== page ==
Heinrich Schenker was an austrian music theologist and had very strong opinions of music and Beethoven. He, as Guerreiri writes, “created a style of music theory specifically designed to prove the superiority of the classic Austro-Germanic repertoire–Bach, Beethoven, Brahms.” In his theories, he formed the Urlinie, or the fundamental line, in which there is a, “simple descending scale, sometimes either notes, sometimes five, but in its most basic form, only three notes…ending on the tonic, the pole star and goal of any piece of tonal music.” The three line notes are accompanied by a bass line (do-sol-do), which creates the official Urlinie. It is a simple theory yet applicable in myriad ways throughout music history. Schenker, clearly quite knowledgeable about music, who believes, “To properly understand the music is to properly understand the world.” was very opinionated when it came to the Fifth. He considered the motive of the first movement the first eight notes, as opposed to mostly everyone who considered it the first four. However, some argue that he viciously denied the fact that the first four could be the motive because he was using Beethoven’s music and first eight notes to back up his theory of Urlinie. With the first eight notes, a vague line of Eb, D, C arises, therefore appearing as the fundamental line. Schenker believed anyone who considered the first four notes as the motive had “untrained ears”, many of them being Romantics. In fact, he goes as far to say that maybe the people above never even heard the actual symphony, that the musicians who play do not really perform the it; the Fifth is that big, as he states, “That, indeed, is the truth of the matter!”

Beethoven in terms of WWII is an interesting and inspiring concept. one could argue that Beethoven was supporting both sides, or that both sides, Nazi Germany and Allied Troops, were using Beethoven. The Nazis, who were ending lives of the “non-pure” population in Germany, however they decided that Beethoven, who probably had strands of foreign blood and what not, was an exception. Beethoven was a proud German, and the Nazis considered him “on their side”. His music, the Fifth, specifically, was performed all over, and was even scheduled to be played in Hitler’s 1939 “Party Conference on Peace” however due the invasion of Poland, the conference was cancelled. The Nazis saw Beethoven as a pure German, an inspiring leader who left behind music of triumph to lead the way.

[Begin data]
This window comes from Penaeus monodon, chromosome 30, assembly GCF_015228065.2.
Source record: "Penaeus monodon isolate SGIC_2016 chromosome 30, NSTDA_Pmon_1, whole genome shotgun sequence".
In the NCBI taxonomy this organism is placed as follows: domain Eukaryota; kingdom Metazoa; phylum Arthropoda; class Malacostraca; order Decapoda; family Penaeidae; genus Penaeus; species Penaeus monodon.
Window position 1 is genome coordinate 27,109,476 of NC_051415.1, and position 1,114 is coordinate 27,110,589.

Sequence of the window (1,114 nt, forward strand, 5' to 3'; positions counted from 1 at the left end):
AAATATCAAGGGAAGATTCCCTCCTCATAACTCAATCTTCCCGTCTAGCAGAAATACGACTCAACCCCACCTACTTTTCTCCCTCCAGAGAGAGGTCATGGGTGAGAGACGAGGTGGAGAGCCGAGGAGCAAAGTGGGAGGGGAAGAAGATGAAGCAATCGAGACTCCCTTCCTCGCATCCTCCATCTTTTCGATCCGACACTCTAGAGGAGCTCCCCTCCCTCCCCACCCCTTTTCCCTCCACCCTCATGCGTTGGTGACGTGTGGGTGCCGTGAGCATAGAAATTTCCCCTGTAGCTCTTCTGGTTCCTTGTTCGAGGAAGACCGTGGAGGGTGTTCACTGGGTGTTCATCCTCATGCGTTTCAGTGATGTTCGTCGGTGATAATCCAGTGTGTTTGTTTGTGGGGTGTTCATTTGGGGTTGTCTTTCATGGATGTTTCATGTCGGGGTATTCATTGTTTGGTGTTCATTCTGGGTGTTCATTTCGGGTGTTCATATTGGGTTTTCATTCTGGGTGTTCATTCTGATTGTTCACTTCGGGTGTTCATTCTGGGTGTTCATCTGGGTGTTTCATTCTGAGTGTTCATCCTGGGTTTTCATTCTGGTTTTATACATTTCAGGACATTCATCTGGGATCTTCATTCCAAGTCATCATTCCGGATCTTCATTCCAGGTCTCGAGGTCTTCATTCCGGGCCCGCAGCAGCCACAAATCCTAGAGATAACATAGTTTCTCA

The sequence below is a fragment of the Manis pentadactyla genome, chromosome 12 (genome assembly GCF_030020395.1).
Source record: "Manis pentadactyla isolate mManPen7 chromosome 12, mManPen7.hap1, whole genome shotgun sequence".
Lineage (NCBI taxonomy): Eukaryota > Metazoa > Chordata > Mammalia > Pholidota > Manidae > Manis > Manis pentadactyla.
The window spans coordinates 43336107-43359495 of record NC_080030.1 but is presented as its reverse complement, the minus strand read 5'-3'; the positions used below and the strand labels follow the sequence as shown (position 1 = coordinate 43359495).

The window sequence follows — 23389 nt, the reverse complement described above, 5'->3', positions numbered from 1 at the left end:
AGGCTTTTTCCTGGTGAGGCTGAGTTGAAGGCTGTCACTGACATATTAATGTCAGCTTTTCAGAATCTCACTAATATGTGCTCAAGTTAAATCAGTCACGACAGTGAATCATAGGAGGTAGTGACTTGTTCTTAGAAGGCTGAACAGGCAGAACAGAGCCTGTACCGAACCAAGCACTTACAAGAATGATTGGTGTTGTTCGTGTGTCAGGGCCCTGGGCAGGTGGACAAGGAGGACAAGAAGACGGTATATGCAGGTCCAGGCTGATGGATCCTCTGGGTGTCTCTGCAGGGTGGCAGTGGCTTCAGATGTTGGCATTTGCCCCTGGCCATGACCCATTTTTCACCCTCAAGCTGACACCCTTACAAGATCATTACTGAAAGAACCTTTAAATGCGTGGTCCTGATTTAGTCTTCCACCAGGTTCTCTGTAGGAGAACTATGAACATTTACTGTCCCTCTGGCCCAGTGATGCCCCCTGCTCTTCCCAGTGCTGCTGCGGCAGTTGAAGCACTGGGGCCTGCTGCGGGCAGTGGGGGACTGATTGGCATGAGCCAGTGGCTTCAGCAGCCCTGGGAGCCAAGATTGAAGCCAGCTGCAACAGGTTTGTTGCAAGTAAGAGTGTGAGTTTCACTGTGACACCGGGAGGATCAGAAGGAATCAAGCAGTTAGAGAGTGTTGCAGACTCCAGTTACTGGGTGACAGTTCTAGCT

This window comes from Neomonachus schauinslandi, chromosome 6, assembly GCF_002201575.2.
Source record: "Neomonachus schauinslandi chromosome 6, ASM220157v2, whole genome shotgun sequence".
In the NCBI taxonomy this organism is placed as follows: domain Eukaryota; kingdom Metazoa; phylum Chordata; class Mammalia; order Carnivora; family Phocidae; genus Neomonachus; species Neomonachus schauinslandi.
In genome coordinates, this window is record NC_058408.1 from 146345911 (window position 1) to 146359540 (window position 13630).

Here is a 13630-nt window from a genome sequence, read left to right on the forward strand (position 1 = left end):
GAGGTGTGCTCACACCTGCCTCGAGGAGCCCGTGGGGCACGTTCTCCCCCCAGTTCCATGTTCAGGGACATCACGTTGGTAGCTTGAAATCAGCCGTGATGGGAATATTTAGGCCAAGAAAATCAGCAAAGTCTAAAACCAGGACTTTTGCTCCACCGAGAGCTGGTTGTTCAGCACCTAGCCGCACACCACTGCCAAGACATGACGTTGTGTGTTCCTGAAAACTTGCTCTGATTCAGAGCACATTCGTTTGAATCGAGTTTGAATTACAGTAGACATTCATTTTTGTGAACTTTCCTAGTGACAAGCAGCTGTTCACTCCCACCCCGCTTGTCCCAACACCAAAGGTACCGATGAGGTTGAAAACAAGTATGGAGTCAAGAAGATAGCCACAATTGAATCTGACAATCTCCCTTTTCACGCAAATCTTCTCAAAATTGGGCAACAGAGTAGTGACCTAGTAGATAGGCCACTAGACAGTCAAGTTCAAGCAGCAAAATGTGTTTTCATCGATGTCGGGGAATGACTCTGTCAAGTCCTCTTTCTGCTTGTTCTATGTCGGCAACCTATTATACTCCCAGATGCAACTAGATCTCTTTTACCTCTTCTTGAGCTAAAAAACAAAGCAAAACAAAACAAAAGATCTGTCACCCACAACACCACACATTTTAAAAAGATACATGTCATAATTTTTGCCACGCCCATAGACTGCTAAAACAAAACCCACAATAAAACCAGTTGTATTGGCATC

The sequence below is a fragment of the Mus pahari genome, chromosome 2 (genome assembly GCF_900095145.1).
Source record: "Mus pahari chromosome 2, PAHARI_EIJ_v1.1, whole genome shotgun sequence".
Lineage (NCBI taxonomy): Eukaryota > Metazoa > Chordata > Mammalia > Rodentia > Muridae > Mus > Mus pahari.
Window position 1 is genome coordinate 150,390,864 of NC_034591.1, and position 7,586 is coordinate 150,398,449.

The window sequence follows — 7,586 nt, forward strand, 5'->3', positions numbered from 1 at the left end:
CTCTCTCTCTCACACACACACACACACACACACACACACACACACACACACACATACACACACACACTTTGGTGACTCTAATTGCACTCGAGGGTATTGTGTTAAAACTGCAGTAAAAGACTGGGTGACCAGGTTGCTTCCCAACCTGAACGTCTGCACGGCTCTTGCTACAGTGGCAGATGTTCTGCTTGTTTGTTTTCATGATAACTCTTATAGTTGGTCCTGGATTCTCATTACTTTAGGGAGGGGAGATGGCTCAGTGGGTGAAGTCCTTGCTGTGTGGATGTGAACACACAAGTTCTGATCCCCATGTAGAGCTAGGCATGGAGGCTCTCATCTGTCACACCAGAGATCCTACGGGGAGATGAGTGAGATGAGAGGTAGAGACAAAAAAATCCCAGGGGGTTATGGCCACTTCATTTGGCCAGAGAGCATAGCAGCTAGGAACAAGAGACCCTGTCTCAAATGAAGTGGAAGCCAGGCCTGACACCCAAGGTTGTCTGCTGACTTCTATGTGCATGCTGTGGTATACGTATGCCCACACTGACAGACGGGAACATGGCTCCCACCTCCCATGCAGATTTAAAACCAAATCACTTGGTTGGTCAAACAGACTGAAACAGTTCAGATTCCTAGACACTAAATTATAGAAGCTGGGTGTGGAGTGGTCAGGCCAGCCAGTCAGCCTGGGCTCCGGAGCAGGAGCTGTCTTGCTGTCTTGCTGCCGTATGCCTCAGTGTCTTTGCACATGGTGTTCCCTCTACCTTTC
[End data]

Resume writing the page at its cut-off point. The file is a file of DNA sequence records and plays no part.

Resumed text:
On the other hand, the Allies were on quite good terms with Beethoven as well. It all began when Victor de Laveleye wanted to create more Belgian resistance in forms of graffiti, and discovered the idea of writing V for victory in French and freedom in Flemish. Soon the V campaign grew and was broadcasted on BBC radio through morse code as “dot dot dot dash”, sounding similar to the Fifth. The read thread of fate was too obvious, or coincidental, for the letter V is the roman numeral for five, which sounds like the Fifth Symphony. This inspiring connection led to the international outbreak of a Beethoven’s Fifth campaign where V’s and the Fifth were everywhere. In Britain there was a “Bundles for Britain” poster that encourage the spreading of V’s, in America began V-mail and “The V-club of America”, the song was played constantly in symphony halls and whistled by children. Music is the most powerful propaganda, therefore Beethoven’s music created the utmost impactful movement that inspired millions. The idea that both sides were using Beethoven esentially aas their “mascot” israther ironic. Beethoven’s Fifth stands for fate, struggle, and triumph, which is applible to many situations therfore granting both sides the ability to use. As written in the novel, Time-Life Records said, “The theme of one work alone–his immortal Fifth Symphony–was an inspiration to millions in World War II who rsiked their lives in the name of freedom.”


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  1. You’ve summarized the text’s summary of Schenker’s opinion of the “first eight notes” very well. This is exactly the point.

    Nicely put: Beethoven was supporting both sides (of the war). Though it’s highly unlikely he would have been a Nazi sympathizer, of course. His disgust with Napolean was the way he made himself emperor, rather than a leader of the common people, and no doubt he would have felt the same way about Hitler. That didn’t stop the Nazis from claiming B as the great German, however.

    And yes, V for Victory. It was completely a coincidence, of course, that it matched dot-dot-dot-dash, but we musicians love that it became the motto.

    Good post.

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